The Federal Election Commission has dismissed a complaint by an ally of President Donald J. Trump accusing the Democratic Party and one of its former consultants of violating campaign finance laws by working with Ukraine to help Hillary Clinton’s 2016 campaign by damaging Mr. Trump’s.
An unusual bipartisan combination of members of the commission voted against pursuing a complaint filed in 2017 by Matthew G. Whitaker, a former federal prosecutor and staunch defender of Mr. Trump who was later appointed acting attorney general.
He filed the complaint after Mr. Trump and his White House began publicly calling for investigations of the matter in an effort to deflect attention from revelations that Mr. Trump’s son Donald Trump Jr. and other campaign advisers met with a Kremlin-connected Russian lawyer at Trump Tower during the 2016 campaign.
Mr. Whitaker claimed in his complaint that the Democratic National Committee and a consultant who had worked for it, Alexandra Chalupa, violated a prohibition on foreign donations by soliciting damaging information and statements from Ukrainian government officials about Paul Manafort, who was Mr. Trump’s campaign chairman at the time….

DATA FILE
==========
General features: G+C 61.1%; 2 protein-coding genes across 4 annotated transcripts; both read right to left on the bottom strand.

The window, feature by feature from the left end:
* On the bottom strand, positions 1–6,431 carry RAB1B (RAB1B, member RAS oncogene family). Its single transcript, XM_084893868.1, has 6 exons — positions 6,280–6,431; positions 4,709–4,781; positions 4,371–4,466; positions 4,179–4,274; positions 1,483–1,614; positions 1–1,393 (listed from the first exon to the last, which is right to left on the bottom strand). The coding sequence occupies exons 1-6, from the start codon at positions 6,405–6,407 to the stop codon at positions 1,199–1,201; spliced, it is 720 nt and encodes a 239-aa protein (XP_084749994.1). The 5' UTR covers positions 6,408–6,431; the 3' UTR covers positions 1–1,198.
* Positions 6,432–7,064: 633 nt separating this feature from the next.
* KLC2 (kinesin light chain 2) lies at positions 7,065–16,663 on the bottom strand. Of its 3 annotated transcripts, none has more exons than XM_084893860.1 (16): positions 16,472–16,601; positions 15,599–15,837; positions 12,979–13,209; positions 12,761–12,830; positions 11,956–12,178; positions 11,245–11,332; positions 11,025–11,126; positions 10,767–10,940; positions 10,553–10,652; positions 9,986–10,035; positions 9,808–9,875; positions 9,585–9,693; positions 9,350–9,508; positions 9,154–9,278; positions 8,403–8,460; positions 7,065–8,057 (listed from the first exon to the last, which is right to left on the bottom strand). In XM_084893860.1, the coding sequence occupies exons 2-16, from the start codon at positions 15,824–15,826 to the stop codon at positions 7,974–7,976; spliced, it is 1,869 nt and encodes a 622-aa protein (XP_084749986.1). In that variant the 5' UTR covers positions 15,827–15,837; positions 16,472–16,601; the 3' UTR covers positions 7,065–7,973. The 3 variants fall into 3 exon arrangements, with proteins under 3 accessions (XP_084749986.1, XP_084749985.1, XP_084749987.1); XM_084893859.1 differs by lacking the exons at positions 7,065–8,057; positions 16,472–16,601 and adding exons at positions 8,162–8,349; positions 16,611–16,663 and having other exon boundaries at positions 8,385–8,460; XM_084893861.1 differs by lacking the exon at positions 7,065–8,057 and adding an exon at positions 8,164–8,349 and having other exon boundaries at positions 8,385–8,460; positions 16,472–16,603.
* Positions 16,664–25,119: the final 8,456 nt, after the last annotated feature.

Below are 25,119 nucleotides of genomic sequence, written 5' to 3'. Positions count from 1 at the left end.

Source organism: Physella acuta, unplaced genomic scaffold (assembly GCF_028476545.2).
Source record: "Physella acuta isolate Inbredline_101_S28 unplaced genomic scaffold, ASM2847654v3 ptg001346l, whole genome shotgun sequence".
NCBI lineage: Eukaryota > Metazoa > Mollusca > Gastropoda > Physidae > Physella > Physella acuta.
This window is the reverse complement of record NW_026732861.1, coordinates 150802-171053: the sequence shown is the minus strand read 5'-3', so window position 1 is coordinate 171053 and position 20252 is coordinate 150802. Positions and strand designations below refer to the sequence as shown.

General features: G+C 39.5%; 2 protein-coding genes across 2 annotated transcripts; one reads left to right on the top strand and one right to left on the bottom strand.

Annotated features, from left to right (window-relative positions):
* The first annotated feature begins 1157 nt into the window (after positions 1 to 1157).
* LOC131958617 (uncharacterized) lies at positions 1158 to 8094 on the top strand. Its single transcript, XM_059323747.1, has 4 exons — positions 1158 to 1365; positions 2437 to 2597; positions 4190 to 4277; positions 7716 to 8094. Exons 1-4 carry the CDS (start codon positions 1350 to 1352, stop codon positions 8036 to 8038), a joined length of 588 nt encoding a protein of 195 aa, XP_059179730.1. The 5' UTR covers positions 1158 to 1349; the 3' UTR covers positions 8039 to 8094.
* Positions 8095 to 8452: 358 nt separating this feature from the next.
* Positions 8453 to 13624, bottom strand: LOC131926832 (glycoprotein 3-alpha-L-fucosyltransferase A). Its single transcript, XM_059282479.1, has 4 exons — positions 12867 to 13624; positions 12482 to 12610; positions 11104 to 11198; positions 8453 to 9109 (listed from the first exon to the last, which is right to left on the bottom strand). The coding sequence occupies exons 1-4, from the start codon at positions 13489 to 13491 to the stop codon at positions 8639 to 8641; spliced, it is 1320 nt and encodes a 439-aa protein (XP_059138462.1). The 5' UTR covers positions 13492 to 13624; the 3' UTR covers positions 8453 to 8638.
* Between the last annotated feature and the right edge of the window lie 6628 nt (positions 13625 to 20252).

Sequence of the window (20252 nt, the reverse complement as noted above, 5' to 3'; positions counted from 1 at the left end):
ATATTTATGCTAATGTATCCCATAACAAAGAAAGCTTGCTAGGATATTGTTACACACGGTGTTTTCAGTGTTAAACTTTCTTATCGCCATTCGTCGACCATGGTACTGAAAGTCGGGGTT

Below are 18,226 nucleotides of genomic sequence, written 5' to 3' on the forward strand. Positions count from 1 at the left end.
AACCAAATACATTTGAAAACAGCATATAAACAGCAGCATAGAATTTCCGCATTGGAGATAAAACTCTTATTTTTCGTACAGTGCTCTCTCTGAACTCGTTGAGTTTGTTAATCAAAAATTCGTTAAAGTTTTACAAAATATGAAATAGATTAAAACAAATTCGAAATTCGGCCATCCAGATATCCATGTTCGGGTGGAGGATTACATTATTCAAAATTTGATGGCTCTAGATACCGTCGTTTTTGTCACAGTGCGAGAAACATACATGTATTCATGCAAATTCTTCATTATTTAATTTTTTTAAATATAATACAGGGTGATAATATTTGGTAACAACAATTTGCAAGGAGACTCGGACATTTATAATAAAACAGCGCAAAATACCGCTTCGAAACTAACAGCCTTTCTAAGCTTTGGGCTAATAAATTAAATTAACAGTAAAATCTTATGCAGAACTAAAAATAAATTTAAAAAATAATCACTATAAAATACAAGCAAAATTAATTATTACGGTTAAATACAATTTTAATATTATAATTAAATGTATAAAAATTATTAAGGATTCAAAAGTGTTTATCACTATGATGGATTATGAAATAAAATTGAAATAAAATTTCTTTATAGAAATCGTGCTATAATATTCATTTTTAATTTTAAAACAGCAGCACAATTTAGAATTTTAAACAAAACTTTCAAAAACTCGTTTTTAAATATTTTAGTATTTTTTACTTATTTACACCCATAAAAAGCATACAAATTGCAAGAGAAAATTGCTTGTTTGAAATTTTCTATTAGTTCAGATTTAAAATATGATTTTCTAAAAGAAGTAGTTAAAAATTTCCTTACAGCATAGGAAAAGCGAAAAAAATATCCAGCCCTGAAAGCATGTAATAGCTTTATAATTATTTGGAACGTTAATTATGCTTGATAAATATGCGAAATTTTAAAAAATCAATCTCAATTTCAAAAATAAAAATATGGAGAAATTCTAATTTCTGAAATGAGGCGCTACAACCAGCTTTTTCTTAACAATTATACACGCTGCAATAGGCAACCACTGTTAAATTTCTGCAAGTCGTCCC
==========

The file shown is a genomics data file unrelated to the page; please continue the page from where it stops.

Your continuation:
he commission — which is composed of three members selected by each party — voted 4 to 2 in April that there was not probable cause to believe that Ms. Chalupa and the Democratic National Committee broke the law, according to documents released Wednesday.
The four commissioners voted against a recommendation by the commission’s general counsel to find probable cause that Ms. Chalupa and the Democratic National Committee violated the foreign donation ban by trying to arrange an interview in which Petro O. Poroshenko, the Ukrainian president at the time, might say something critical about Mr. Manafort.
While the four commissioners issued statements disputing the general counsel’s characterization that Ms. Chalupa’s communications with the embassy prompted the ban, they also offered very different ideological concerns.
The three Republican commissioners said in a statement accompanying the decision that they had “grave constitutional and prudential concerns” about the general counsel’s reading of the law, which they cast as an overreach. Ms. Chalupa’s communication with the embassy, they wrote, “did not ask that Ukrainian officials convey a thing of value within the meaning of a ‘contribution’ to the D.N.C.”
The Republicans were joined in voting against probable cause by Ellen L. Weintraub, a Democratic commissioner since 2002, who cited concerns about Russian disinformation as a basis for her vote.